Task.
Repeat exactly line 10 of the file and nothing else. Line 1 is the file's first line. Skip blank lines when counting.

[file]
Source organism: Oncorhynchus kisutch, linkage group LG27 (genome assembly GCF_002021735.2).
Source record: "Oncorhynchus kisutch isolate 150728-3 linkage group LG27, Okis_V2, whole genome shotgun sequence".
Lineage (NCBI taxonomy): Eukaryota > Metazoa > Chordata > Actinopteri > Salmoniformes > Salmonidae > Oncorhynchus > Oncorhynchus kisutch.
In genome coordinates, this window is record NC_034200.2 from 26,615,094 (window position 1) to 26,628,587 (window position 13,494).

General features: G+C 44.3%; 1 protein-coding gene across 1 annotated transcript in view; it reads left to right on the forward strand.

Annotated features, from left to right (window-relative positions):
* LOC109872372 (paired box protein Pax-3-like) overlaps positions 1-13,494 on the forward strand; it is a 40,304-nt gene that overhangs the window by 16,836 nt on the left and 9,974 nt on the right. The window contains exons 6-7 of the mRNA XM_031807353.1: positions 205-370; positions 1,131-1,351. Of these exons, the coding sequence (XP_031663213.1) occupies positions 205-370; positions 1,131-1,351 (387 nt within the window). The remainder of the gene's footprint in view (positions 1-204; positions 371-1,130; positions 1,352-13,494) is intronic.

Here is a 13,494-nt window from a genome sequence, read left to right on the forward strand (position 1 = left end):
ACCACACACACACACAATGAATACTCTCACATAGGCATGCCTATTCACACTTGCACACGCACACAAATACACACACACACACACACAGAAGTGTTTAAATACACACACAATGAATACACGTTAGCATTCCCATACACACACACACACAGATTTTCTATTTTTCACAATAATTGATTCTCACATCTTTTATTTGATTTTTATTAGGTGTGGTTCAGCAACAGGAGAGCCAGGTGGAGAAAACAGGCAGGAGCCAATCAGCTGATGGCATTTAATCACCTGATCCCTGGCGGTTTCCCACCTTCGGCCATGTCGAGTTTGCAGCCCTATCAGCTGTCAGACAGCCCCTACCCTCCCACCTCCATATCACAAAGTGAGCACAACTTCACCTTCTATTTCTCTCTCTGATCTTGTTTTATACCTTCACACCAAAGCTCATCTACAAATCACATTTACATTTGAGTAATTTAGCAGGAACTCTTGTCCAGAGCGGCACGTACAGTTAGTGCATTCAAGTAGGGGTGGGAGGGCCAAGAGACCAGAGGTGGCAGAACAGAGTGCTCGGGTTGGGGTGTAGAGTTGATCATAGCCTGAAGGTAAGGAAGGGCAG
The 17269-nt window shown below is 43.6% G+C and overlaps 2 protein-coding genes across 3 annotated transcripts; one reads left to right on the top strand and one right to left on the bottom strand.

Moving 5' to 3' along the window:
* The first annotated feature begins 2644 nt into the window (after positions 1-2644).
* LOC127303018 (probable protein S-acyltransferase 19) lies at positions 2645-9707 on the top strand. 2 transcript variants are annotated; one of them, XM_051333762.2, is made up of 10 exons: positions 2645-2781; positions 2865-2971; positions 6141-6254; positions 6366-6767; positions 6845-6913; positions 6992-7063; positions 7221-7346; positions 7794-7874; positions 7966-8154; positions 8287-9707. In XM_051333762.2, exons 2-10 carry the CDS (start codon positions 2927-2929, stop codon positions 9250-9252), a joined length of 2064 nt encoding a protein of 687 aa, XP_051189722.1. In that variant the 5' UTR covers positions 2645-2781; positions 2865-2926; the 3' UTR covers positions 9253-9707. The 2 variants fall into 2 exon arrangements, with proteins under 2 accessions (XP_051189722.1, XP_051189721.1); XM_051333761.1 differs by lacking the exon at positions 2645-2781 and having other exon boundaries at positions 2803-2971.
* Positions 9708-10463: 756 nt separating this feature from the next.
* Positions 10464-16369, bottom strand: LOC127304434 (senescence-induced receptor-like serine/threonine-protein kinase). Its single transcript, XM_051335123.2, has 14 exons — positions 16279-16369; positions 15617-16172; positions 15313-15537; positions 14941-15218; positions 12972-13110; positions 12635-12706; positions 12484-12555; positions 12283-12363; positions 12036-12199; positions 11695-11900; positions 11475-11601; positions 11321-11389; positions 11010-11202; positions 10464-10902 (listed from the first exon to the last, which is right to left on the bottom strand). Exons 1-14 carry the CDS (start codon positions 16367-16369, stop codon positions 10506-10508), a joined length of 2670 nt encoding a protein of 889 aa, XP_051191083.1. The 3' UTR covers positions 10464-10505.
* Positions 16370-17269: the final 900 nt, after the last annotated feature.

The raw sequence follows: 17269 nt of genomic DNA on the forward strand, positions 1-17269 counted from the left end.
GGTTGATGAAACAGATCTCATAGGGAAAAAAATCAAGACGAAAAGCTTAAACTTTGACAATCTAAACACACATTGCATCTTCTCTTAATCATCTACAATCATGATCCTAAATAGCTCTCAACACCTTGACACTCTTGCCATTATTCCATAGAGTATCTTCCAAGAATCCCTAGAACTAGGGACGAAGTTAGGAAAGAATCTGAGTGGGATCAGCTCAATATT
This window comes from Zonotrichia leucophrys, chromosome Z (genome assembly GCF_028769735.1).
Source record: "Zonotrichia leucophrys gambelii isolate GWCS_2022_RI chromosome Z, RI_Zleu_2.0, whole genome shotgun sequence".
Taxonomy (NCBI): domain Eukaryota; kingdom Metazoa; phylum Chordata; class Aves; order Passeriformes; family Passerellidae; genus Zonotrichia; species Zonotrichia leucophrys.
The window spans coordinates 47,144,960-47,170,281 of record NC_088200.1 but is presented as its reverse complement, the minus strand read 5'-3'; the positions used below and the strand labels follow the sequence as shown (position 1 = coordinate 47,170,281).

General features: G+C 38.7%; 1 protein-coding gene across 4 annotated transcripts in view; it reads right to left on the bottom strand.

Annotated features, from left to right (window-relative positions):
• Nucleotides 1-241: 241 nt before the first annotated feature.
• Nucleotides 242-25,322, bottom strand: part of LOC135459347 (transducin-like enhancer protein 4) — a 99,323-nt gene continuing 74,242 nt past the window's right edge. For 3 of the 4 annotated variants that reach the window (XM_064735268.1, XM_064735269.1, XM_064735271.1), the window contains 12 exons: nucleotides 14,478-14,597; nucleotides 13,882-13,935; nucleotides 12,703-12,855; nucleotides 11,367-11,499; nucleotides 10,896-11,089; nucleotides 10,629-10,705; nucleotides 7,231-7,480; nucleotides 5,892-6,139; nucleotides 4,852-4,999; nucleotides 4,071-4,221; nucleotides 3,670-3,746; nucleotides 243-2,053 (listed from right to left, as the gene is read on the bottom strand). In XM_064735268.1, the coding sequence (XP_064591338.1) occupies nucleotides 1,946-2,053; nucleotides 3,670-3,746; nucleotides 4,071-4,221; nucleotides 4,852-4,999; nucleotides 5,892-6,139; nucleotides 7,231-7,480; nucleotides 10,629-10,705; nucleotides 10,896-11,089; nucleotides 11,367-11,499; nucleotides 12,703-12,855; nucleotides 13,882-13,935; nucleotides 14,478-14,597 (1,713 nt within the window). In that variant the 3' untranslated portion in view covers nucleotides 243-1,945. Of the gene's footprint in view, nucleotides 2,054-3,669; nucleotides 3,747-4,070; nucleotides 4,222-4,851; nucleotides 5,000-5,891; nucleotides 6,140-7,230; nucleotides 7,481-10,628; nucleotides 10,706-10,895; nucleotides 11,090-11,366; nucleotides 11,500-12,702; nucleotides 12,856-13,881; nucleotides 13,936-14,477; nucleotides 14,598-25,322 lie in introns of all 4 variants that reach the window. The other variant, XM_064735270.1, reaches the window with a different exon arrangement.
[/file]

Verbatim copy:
The 17269-nt window shown below is 43.6% G+C and overlaps 2 protein-coding genes across 3 annotated transcripts; one reads left to right on the top strand and one right to left on the bottom strand.